Cross Site Tracking: Defining Browser Tracking and Prevention
Cross-site tracking allows a company (like Facebook) to follow you as you move through the web. Information gathered via cross-site tracking could make your browsing experience customized and meaningful. But the same technology could feel intrusive or awkward.
For example, your niece’s birthday is coming up, and she loves Hello Kitty. You searched for the perfect gift on Amazon. Now, you see Hello Kitty ads on every website you visit, including those you use for work.
Disabling cross-site tracking means companies can’t gather this data. Make it happen in a few simple steps.
What is cross-site tracking?
Most of us (about 80 percent, researchers say) want website customization. When we arrive, we want to see things that matter to us. Cross-site tracking makes that possible.
To enable cross-site tracking, a company puts a tiny cookie on your browser after a visit. That cookie remains active as you zoom through the web. Personal data (like your name or address) might be excluded. But the cookie has enough information about you to track you over time.
Privacy risks are real. Companies are following you, even if you didn't want them to, and they're gathering up information to make their products better.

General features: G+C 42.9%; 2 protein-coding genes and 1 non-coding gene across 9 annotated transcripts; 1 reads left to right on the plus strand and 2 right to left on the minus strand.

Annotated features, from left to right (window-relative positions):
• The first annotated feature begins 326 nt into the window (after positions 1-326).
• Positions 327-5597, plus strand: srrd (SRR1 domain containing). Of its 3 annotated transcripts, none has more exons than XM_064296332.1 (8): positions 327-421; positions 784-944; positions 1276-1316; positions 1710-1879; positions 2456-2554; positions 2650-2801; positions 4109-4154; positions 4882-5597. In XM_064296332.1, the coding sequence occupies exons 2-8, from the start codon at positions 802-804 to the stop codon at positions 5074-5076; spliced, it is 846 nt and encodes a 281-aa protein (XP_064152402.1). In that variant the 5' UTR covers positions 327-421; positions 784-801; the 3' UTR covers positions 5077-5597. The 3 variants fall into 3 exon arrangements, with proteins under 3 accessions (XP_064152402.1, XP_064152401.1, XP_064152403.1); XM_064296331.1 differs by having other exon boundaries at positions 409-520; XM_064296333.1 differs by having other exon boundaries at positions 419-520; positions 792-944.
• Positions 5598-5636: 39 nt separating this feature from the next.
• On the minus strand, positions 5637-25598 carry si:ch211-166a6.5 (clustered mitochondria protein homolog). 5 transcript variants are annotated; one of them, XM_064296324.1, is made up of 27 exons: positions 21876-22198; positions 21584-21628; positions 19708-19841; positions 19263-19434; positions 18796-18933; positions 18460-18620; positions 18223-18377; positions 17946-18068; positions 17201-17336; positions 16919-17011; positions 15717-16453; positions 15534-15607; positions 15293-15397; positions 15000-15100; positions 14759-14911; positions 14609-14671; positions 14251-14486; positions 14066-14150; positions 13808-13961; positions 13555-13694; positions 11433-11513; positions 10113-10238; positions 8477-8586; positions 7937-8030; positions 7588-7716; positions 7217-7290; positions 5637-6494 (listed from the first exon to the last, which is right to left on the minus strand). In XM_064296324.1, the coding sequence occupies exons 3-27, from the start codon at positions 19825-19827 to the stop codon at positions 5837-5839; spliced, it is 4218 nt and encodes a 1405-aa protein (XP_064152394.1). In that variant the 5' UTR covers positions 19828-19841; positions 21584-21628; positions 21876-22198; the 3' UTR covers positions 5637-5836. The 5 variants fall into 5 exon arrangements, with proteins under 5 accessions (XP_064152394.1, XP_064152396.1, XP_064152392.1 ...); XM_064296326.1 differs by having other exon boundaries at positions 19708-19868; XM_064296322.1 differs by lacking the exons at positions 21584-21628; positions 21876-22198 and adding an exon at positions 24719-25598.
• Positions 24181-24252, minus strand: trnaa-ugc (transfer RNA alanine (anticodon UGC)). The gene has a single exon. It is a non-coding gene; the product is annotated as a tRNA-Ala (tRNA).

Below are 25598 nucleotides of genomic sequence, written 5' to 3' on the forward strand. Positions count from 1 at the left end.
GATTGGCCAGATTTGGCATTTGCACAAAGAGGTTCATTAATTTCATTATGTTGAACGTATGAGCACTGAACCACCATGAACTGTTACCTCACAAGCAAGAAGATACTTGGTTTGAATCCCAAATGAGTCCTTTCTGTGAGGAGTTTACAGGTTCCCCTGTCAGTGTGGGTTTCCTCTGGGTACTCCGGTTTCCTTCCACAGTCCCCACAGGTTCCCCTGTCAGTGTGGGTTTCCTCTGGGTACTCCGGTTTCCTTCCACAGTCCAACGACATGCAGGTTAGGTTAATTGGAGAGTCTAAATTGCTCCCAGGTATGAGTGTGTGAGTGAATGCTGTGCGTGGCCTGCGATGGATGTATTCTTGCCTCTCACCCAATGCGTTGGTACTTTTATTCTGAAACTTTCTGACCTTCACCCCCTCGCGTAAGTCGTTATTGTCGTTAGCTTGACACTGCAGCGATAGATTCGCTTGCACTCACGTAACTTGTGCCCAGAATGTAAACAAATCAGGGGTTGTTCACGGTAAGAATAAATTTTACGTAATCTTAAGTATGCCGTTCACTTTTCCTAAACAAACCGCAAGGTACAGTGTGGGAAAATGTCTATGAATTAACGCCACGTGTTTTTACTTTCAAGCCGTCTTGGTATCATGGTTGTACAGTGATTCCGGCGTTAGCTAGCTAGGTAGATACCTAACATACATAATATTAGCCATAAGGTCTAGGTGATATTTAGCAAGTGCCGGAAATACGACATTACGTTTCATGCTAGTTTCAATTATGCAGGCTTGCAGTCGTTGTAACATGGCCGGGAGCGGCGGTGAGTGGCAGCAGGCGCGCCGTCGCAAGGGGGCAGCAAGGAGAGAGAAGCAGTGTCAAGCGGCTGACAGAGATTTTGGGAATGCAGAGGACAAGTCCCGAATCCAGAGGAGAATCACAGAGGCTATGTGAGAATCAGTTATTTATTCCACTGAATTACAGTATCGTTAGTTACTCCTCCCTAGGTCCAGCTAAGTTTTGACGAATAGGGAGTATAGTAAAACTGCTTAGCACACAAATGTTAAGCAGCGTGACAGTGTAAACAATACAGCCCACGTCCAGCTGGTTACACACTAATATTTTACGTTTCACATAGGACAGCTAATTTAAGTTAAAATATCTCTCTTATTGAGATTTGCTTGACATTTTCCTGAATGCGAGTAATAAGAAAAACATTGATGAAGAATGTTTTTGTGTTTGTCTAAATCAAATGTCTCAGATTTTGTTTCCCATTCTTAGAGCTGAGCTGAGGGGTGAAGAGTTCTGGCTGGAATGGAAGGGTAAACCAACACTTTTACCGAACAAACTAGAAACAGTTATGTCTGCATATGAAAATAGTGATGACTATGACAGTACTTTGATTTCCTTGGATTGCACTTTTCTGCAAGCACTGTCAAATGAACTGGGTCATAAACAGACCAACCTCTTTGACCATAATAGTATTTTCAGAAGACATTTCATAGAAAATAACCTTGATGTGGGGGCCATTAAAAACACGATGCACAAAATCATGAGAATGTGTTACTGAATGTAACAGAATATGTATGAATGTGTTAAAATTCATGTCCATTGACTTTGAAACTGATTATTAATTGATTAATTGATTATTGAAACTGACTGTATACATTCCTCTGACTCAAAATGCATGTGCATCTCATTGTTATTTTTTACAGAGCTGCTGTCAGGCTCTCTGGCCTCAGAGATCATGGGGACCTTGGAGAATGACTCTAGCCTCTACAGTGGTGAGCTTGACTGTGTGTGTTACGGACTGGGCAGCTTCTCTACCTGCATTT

Disable cross-site tracking>
Companies want your data, but you're not required to hand it out. You can change your settings and block this functionality.
Disable cross-site tracking in Chrome by:
- Tapping the three horizontal buttons in the top-right corner of your screen.
- Tapping "Settings," and scrolling to "Privacy and Security."
- Tapping "Cookies and Other Site Data," and selecting the "Do not track" slider.
Disable cross-site tracking in Safari by:
- Choosing "Preferences."
- Tapping "Privacy."
- Selecting "Prevent cross-site tracking."
Cross-site tracking is enabled in Firefox by default. If you're using this browser, you already have protections. Do even more with private browsing:
- Tap "Menu."
- Tap "New private window."
If you surf the web with your mobile device, sites could track you with cookies here too. Every phone and web browser is different, and it's not efficient to explain all of the myriad methods you could use to eliminate the risk. In general, head to "Settings" on your phone, look for your web browser, and look for a slider or button involving cross-site tracking.
Some companies, including Google, are changing the way they handle cookies. Read up on how Chrome 80 might change your cookies for good on our blog.
Personalizing the Customer Experience: Driving Differentiation in Retail. (April 2020). McKinsey and Company.
Prevent Cross-Site Tracking in Safari on Mac. Apple.
Private Browsing: Use Firefox Without Saving History. Mozilla.
Turn "Do Not Track" On or Off. Google Chrome.